It’s pretty tough to sell me on anything that involves killing – or even gratuitous violence. Despite the huge amount of sex, swearing, violence and murder in Banshee, I love it anyway; it really pushes those things as far as they can go before I turn away. I’m not a prude – if these things are done well, I’m happy; I just don’t care for all the action movies and TV shows that feature meaningless deaths of dozens of characters.
That said, this season really felt like filler, save for the finale. There were a few moments were it started to pick up a bit, but any plots involved were quickly wrapped up, like the writer of the next episode didn’t want to deal with them so just made them disappear. It wasn’t the worst season of a TV show I’ve seen recently, but it was a far cry from the extremely good first season.
Well, that was… interesting. Sort of.
Janet King is a sequel/spin-off to the 2011 series Crownies and features the same core cast, sans Todd Lasance. (It also adds Damian Walshe-Howling and Vince Colossimo to the cast.) I don’t know why this wasn’t just Crownies season two – while there is somewhat more of a focus on the character of Janet King here, it is only an eight-episode season and she got more than eight feature episodes in Crownies.
While the plot was kind of interesting, it did get boring fast. We were supposed to feel tense and suspenseful as the mystery unfolded, but I just didn’t care who the bad guy was and there wasn’t enough development of the other characters’ side stories to really keep me engaged. If there is a second season of this, there needs to be either a really, really good main plot or some better exploration of subplots.
If you liked Crownies you’re likely to enjoy this, although probably not quite as much.
What a laff and a haff.
This series follows what happens after a man finds a mobile phone near the scene of a car accident. It rings, he answers, and is suddenly swept up in a plot that gets thicker by the episode. Along the way he’s framed for murder, hunted by MI-6 and ends up taking down a very high-ranking politician. All while being hilarious.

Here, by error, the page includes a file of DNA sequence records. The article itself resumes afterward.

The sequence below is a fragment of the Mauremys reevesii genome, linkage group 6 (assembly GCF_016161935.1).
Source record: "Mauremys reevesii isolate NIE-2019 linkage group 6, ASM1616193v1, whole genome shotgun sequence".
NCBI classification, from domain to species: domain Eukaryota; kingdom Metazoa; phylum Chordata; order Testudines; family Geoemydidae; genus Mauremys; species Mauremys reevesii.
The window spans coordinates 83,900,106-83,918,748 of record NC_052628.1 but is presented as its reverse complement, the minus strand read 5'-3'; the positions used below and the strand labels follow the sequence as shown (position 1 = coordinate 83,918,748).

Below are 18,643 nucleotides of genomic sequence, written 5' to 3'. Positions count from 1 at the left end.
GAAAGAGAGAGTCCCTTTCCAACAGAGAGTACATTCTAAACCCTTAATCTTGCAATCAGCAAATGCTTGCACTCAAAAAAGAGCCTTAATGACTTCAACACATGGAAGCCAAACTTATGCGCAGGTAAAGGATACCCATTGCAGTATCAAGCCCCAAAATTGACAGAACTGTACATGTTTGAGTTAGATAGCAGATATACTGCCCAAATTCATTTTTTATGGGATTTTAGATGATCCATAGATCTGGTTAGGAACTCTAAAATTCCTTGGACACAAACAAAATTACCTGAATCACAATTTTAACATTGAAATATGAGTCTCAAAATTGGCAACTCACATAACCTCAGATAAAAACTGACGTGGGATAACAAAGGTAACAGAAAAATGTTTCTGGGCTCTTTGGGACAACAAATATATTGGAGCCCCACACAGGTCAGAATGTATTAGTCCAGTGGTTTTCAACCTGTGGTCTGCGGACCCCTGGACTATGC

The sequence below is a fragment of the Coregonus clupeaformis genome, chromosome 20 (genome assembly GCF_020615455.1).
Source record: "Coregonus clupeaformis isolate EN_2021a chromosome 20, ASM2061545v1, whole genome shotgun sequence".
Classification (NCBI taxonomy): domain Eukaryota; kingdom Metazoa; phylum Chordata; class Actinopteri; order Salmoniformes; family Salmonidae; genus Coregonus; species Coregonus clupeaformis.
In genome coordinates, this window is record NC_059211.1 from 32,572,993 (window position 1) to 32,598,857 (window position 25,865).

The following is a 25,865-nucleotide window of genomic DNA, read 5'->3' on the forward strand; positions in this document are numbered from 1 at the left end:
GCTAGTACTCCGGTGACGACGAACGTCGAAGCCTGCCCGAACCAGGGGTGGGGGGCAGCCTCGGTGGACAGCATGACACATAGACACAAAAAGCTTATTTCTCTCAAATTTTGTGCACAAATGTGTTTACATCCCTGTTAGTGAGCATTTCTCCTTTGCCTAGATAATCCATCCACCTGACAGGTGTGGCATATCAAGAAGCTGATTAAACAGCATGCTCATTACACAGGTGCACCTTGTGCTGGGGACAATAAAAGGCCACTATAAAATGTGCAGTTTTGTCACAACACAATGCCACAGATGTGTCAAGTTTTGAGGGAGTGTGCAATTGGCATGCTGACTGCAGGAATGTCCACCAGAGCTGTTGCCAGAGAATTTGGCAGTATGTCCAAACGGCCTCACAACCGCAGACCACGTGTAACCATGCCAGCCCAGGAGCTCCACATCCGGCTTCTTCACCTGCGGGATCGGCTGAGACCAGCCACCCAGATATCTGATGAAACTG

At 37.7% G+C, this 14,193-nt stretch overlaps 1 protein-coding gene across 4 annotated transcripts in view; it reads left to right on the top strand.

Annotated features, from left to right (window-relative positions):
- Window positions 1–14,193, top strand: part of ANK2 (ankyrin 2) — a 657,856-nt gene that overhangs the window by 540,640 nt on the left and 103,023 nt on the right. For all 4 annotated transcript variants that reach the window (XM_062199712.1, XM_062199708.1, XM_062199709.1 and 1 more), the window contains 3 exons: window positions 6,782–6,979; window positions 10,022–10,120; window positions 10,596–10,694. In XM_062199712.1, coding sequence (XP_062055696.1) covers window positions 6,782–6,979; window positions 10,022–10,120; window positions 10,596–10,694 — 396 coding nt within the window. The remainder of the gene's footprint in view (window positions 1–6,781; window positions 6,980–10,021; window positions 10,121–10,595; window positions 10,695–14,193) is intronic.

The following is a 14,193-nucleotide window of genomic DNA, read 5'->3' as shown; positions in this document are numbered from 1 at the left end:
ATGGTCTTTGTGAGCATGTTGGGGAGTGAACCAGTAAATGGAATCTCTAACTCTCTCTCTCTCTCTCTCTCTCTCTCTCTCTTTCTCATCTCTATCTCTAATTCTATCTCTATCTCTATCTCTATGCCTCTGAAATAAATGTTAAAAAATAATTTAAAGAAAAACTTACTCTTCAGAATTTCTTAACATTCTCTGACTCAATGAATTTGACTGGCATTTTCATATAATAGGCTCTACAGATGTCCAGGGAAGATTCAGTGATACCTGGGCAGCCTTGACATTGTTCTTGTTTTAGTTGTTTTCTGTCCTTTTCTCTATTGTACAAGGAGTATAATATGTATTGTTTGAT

I watched this primarily due to my love of Horrible Histories - this was created by and stars Mathew Baynton, a lead member of the ensemble on HH. He did an excellent job, but it was James Corben who had me laughing most. The show also features guest appearances by Dawn French and the woman from The Thick of It.
This was great fun and I encourage everyone to give it a go.
The bit I don’t get is: why do women have to expose their breasts to interact with the computers?
This film poses a lot of interesting questions about what constitutes life and who should own data/have access rights in the digital age. What it doesn’t do is really answer them, or even go into any real depth in the questioning. The setting is also so wholly alien that it feels like the questions are irrelevant. The film could easily have had a more 1995-ish setting and employed the same sci-fi tropes to ask the same questions to much greater effect. This film might feel more significant in 2025 than it does now, or would have had I watched it 20 years ago.
New Warriors Vol.5 #3
Writer: Chris Yost
Penciller: Marcus To
Publisher: Marvel Comics
This was yet another perfect issue. I still can’t stand the new Nova, but he adds a dynamic to the book that I do like – see Kaine getting so frustrated with him made me chuckle. I would have liked to see even the High Evolutionary’s highly evolved patience more sorely tested by him, too, but I can live without it. I’m liking the Inhuman guy, too…
Author: Sigmund Freud
Publisher: Penguin Classics
This book is unnecessarily dense. Freud briefly and clearly explains an idea, but then provides a myriad case studies. One or two per concept would be fine, showing a practical basis for his theories, but he frequently provides eighteen or twenty, and then concludes that this was probably unnecessary. Grah.
I’m not convinced that the theories put forward here are valid. Freud has drawn a causal link from correlative data – just because y happened after x doesn’t mean it happened because of x. I think that this is sometimes the case, but Freud asserts that this is always the case (or at least it is the case in every case he has been able to observe).
If nothing else, you learn a lot about the way Freud worked from this book which, as a student of psychoanalysis, is what I primarily needed to learn from it.
I had a letter, ‘Stood Up’, in the March 13th, 2014 edition of the Melbourne mX newspaper.
Watts, A 2014, ‘Stood Up’, mX, 13 March.